Warehouse 13: “Resonance”
Dear Warehouse 13,
Why do you suck? You have such a great premise and there are cool visual images and little background details that are fun tidbits. The actors appear to be trying to find a way to create compelling characters. You were co-created by Jane Espenson, a writer who built her pop-culture reputation on Buffy the Vampire Slayer. Hopefully this is a well deserved reputation and not one that was built on the coattails of Joss Whedon (she’s also worked on Eureka, Battlestar Galactica, Gilmore Girls, Firefly, and Angel). There is a lot to like around the periphery of the show, so why do you suck?
You suck because despite surrounding yourself with a bunch of cool steampunky gadgets and a fun premise, you are vapid and empty at your core. Your characters are all *almost* likeable, but not quite. They make crazy leaps of intuition, but when in a crisis they make stupid decisions — and not just poor decisions like regular people make poor decisions, but stupid decisions that belie the fact that these were former Secret Service agents assigned to a Presidential Detail. By the very nature of their position and training, these agents would not make many of these stupid decisions (Myka’s lack of action near the end of “Resonance” is a perfect example of this). Conceptually your ideas for stories (one and a half, so far) aren’t bad, but your execution is weak.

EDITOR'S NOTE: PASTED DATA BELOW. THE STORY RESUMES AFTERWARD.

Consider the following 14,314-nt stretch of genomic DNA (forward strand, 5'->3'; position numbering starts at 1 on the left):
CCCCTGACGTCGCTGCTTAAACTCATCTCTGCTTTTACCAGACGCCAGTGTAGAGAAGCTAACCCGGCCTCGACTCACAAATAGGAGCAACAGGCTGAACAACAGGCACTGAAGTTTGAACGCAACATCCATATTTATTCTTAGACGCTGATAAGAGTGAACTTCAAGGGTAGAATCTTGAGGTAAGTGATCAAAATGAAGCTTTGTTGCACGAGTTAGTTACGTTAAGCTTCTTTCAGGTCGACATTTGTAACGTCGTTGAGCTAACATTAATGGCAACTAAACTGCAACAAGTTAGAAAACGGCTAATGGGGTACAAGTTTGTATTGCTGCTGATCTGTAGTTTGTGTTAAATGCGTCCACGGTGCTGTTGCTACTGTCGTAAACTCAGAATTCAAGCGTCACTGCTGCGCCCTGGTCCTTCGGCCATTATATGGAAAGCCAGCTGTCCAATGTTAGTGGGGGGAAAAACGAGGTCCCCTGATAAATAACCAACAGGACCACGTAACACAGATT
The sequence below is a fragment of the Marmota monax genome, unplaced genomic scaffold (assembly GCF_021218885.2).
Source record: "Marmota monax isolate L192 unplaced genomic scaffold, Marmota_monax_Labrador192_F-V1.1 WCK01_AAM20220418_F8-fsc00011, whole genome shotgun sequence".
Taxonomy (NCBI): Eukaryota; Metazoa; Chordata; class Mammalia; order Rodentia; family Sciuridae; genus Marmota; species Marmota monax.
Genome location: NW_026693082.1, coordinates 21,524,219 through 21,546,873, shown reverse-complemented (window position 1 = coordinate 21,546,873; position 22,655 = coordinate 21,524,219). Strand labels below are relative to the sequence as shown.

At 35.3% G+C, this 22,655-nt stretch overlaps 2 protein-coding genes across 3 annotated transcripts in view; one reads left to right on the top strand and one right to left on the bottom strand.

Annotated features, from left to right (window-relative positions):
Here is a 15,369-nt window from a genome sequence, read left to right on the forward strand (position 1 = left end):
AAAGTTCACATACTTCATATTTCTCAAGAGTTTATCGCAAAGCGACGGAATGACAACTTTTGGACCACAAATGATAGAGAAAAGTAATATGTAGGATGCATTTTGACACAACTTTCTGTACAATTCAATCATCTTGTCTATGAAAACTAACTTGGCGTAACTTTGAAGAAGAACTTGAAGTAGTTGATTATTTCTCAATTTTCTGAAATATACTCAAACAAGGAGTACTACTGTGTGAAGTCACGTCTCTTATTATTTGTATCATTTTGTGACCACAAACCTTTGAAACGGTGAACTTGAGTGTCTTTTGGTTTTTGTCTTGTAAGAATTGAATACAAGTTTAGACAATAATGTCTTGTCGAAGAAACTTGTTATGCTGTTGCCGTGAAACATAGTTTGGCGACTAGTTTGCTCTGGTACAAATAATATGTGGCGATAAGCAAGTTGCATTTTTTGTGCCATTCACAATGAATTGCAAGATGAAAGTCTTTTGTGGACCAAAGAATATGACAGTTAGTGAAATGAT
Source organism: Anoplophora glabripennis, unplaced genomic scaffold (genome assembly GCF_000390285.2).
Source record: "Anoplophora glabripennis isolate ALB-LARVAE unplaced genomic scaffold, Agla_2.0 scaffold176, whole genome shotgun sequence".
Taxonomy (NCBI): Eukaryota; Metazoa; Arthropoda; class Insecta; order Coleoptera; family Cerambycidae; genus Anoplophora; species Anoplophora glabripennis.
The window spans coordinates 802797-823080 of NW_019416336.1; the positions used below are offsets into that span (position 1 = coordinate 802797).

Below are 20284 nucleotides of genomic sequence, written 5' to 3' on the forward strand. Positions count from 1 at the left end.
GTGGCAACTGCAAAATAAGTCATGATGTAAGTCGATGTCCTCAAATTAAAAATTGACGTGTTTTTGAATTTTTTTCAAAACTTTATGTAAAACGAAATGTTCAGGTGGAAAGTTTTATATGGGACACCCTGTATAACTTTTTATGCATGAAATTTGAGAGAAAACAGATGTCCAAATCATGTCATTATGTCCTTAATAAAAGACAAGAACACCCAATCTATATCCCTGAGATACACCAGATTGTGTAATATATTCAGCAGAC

You suck because like any other bad show, you fail to garner the interest of the viewer with your shiny objects. Your dialogue is poor and your musical cues are actually distracting at best and inappropriate at worst. “Oh Yeah”? I’m sorry, Warehouse 13, but Ferris Bueller’s Day Off has the iconic use of that song in a visual medium and did it more than twenty years ago. I’ve met Ferris Bueller, and you sir, are no Ferris Bueller.
You suck because you have no soul.
You have potential, Warehouse 13, because you *do* have a solid premise and presumably the actors you hired to portray Myka and Peter can, in fact, act. I understand that you are in your growing pains and still finding your voice, but having a near sci-fi premise is not enough to earn you a sci-fi audience. Do better.
You do have potential, Warehouse 13, so please stop sucking. We will quit you. We won’t look and one day, a couple of years from now, we’ll all be at a party somewhere and say “you remember that Warehouse 13? That show really sucked”. We’ll notice you standing alone near the pretzels, and we’ll quickly look away, ashamed that we ever watched you. Nobody wants this. Please get better. You can start next week. What do you say?
The people who will ignore you at parties.
Okay, now that I’ve got that out of my system, here’s a little recap / something of the second episode, “Resonance”.
A bank robber opens his jacket, plays some sort of music that nobody can hear or remember. When a recording of it (caught via cell phone) is played for a witness, she cries, doesn’t remember listening to it, but says she feels loved. Myka and Pete investigate, figure out (with the help Arthur) what music is being played and who created it, and work to solve case and prevent more robberies. Yadda.